No, it’s not broken, nor was it stolen, but I’ve just decided to let it go until the end of Lent. To many of you this may sound silly or easy to do, but in Los Angeles you spend A LOT of time in your car, so I think it’s rather significant. It was pretty difficult at first, but now I’ve come to enjoy the purifying silence at the beginnings and ends of my days. It gives me time to think, pray, reflect, and even act out my favorite “Madea” moments. What I’m NOT doing in my car these days is taking the artistic expression of musicians for granted, and treating their hard work as nothing more than background noise. Now I’m not accusing any of you of doing that with your car radios necessarily, but if we’re honest with ourselves I think we are often times turning on the radio for the purpose of noise – especially to cure awkward silences between you and a co-pilot.
The idea of music being a side-show to something more important isn’t new at all. Back in the days of Classical opera (17something or other…not good with dates) the lights in the theatres and opera houses would be up so that the guests could schmooze and see who was there, all while an opera was being performed. Today, brilliant original scores are composed every year for movies that we tend only to acknowledge if there are lyrics (Disney type movies, or musicals) or if it wins an Oscar (I recently performed a movie music concert that people really came out for and enjoyed, though).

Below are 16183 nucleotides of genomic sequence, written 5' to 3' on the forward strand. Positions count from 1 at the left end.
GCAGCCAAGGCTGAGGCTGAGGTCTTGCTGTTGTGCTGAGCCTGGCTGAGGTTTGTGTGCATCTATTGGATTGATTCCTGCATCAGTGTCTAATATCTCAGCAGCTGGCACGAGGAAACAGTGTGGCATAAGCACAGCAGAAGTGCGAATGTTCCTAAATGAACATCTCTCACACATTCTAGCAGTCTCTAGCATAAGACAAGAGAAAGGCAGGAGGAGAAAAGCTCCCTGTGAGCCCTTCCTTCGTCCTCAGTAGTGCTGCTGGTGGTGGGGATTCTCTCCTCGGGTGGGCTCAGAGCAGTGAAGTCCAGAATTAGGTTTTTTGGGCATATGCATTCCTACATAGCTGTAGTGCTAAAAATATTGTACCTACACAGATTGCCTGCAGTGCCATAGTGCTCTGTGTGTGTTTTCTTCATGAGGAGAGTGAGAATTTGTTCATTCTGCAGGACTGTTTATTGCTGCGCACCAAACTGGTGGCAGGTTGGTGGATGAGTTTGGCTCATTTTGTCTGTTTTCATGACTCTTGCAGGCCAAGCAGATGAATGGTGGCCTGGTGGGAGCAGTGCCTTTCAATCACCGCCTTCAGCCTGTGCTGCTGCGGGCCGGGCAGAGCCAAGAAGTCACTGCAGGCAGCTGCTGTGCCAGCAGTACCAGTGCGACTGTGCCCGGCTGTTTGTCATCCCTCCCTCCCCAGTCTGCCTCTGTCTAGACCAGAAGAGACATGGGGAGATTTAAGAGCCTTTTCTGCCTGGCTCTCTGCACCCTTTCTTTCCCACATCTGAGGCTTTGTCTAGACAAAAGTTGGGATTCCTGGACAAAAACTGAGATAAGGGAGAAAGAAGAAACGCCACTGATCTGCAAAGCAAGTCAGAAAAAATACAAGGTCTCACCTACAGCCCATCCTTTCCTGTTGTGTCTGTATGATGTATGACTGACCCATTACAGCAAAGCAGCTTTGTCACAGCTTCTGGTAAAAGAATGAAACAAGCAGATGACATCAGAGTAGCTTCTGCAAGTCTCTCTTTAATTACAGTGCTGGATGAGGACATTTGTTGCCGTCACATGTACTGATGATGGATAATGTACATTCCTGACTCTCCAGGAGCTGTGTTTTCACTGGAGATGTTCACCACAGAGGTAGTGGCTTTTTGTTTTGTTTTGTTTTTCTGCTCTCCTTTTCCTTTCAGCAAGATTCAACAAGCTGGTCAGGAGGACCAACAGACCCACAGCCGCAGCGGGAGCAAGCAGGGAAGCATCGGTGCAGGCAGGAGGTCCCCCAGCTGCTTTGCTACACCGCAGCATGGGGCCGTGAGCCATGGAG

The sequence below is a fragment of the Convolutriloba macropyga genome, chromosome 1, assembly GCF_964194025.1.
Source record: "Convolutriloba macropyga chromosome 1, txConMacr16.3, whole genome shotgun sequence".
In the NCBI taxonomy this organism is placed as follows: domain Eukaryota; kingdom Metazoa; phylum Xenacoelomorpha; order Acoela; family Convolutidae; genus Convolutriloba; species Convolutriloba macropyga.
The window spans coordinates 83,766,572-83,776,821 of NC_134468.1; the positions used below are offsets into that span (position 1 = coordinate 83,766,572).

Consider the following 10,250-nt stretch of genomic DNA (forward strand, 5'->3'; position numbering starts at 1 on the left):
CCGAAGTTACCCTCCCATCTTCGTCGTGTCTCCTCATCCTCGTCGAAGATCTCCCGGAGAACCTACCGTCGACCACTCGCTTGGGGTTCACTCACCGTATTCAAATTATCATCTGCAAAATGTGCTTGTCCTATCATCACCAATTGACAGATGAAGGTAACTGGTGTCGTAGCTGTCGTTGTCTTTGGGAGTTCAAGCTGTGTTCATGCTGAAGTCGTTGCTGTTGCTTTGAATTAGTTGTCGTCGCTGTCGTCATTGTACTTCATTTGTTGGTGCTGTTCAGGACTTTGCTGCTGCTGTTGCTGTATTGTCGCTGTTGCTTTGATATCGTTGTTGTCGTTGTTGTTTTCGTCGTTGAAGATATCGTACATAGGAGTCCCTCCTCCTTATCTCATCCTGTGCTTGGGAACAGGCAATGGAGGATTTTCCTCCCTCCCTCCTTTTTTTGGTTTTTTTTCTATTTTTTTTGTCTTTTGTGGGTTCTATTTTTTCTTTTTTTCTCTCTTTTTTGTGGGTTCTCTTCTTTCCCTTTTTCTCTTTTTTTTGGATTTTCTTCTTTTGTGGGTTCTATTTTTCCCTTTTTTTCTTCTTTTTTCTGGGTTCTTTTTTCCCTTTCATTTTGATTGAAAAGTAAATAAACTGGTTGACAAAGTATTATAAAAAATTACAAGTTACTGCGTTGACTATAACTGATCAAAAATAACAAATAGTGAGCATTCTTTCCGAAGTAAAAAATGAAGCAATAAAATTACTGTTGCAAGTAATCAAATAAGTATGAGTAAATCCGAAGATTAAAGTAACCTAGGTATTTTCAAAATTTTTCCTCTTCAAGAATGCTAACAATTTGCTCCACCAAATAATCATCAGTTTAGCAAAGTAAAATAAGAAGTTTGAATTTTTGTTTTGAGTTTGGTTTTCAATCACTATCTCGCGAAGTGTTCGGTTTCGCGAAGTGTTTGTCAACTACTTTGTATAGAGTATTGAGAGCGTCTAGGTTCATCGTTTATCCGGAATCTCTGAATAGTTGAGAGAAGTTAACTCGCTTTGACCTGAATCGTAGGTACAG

I guess these days musicians of all types are just happy to work either way (I know I am), but “ditching the dial while driving” has heightened my senses and awareness when it comes to pop music, particularly. At work a few weeks ago I listened to Beyonce’s “B-day” album and was blown away by some of the non-singles on the CD. Because I was actually listening to the music things came up that I’d never really noticed before – and that’s saying something for THIS Beyonce fan! Rihanna’s “Loud” album has also become a favorite at work, much for her sensitivity to different styles, from lyrical to ultra-pop, and even a little Rasta.
This idea hits home a little bit for me as well, too. If I were to give a recital I’d be very upset if a whole lot of stuff was going on other than listening to me, and you would be too. In 9th grade my band director at the time reprimanded the student audience for treating a performance of “Ode to Joy” for the Black History program like “a radio”, and I agreed. You just never think about these things when the music isn’t live, I guess.
I’m not telling anyone that they should turn off their car radios to appreciate anyone’s music more, but try to pay more attention to the art you’re surrounding yourself with. Really look at the pictures hanging in your house. Consider the artistic or expressive traits in what you wear tomorrow. Don’t treat music as background noise.